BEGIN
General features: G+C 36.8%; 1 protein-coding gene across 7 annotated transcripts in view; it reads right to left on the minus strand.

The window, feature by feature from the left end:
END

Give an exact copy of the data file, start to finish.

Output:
General features: G+C 36.8%; 1 protein-coding gene across 7 annotated transcripts in view; it reads right to left on the minus strand.

The window, feature by feature from the left end: